Question: In Job 1:21 and 2:10, Job seems to accept “adversity” from God while continuing to trust him. Job blames his troubles on God (i.e. “He shattered me” [16:12], “He breaks me down on every side” [19:10], “For he performs what is appointed for me” [23:14]). In Chapters 1 and 2, God even seems to encourage Satan to harm Job. This seems to refute your reading of Job and the “warfare” approach to understanding evil which you advocate (in Is God to Blame? and Satan and the Problem of Evil). Satan has to ask God for permission for all he does—which means God must have a reason for allowing every particular evil in the world. This isn’t about a battle between God and Satan, but about how God uses Satan to test us.
Answer: I will make five brief comments in response to this objection.
1) This objection is rooted in the assumption that Job’s perspective on his suffering is accurate. But throughout his ordeal, Job attributes many things to God that we do not consider accurate or pious. For example, Job claims that God mocks the suffering of innocent people; that God causes judges to make poor judgments; and that God ignores the prayers of oppressed and dying people (Job 9:23–24, 21:17–26, 30–32; 24:1–12). Moreover, Job wrongfully concludes that God must be a ruthless predator who arbitrarily destroys him for fun (e.g. Job 10:8–10, 16:7–17; 30:18, 21). We have to be very careful, therefore, in extracting theological truth from the mouth of Job or his friends.
2) When God finally shows up at the end of this book, he rebukes both Job and his friends for the things they said about him. Job confesses that he spoke of things he did not understand (42:3) and then repents (42:6).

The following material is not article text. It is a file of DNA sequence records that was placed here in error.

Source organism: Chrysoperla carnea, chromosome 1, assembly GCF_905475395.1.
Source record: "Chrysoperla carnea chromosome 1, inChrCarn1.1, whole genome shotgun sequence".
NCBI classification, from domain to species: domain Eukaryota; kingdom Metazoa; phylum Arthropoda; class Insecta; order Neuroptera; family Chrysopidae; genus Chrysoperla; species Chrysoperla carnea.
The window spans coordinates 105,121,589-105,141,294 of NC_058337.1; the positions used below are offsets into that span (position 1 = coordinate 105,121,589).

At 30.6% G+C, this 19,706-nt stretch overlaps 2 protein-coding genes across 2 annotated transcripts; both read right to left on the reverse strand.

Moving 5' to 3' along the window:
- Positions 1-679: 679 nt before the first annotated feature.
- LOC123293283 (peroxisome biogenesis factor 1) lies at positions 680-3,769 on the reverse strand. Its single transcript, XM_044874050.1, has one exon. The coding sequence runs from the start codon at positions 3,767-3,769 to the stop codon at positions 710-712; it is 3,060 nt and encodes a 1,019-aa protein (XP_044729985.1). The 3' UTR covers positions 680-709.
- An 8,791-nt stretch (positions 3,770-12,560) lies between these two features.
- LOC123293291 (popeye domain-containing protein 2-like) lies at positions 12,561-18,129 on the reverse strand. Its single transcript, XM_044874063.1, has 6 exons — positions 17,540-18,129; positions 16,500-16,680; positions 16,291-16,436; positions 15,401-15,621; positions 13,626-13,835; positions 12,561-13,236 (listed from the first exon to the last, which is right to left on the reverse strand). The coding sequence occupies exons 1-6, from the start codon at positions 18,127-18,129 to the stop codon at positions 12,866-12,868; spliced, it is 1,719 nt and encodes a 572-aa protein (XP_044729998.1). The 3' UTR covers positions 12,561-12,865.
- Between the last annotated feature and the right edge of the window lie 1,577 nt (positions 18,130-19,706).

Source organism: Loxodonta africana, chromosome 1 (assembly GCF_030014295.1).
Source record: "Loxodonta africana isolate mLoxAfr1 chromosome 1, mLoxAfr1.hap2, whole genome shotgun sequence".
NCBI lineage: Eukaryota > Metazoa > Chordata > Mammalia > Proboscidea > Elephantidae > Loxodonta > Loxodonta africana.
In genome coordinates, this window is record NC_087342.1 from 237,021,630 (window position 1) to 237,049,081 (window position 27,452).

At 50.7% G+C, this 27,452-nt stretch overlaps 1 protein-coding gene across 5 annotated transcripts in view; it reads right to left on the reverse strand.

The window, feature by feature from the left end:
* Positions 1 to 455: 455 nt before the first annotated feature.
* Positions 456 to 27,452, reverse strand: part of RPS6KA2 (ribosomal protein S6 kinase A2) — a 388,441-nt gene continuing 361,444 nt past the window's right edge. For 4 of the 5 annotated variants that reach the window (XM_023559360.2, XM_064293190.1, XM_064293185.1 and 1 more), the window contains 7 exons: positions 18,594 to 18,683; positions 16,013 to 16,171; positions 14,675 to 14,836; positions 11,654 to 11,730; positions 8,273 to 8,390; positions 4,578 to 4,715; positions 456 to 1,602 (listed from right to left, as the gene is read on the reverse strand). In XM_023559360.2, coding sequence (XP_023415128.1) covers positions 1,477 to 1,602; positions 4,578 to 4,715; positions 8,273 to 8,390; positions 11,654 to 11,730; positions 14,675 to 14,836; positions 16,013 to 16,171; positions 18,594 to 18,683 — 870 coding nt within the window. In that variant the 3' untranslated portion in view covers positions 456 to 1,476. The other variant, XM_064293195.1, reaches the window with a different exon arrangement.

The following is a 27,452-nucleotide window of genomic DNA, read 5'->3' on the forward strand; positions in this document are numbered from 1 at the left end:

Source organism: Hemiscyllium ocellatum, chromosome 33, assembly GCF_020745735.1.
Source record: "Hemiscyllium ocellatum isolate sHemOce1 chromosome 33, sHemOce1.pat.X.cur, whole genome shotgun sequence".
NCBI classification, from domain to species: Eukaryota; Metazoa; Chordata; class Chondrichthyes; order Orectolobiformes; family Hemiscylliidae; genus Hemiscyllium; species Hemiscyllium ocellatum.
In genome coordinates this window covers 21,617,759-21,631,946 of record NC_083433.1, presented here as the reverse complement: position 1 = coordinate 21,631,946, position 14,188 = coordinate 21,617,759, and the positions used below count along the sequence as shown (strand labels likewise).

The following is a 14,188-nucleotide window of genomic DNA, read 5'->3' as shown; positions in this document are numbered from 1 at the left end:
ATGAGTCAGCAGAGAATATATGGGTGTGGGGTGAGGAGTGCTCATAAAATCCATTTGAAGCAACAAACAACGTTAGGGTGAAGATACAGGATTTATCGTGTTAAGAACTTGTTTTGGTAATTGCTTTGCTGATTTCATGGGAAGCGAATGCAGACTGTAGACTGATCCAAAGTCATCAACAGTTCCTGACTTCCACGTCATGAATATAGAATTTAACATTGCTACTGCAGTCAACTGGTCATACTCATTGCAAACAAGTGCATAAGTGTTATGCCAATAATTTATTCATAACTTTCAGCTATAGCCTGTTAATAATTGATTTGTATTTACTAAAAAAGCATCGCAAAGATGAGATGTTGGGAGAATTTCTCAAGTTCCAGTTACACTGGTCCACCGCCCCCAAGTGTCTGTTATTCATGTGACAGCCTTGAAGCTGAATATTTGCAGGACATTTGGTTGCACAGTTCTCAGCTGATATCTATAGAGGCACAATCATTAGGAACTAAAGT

3) The genre of Job is poetic drama, and the prologue functions as a literary device to set up the story (like the conversation between the rich man and Lazarus in Luke 16). So I don’t think it’s wise to base doctrine on a literal reading of this passage (i.e. that Satan and God literally have conversations in heaven), since the genre indicates that this was not its intended purpose.
4) Even if one insists on reading the prologue literally, why should we universalize this passage to conclude that Satan must always ask for specific permission to do things or that every atrocity is a “test”? Isn’t there something grotesque about calling (say) the kidnapping, raping and then murder of a child a “test”? What does the dead molested child learn from this “divine testing”?
5) We must also note that Satan was “roaming about the earth” before he came to the throne, and there’s never a suggestion that he got God’s specific permission to do this. Indeed, God asks, “where were you?” This too suggests its unwarranted to conclude that Satan receives specific permission for everything he does.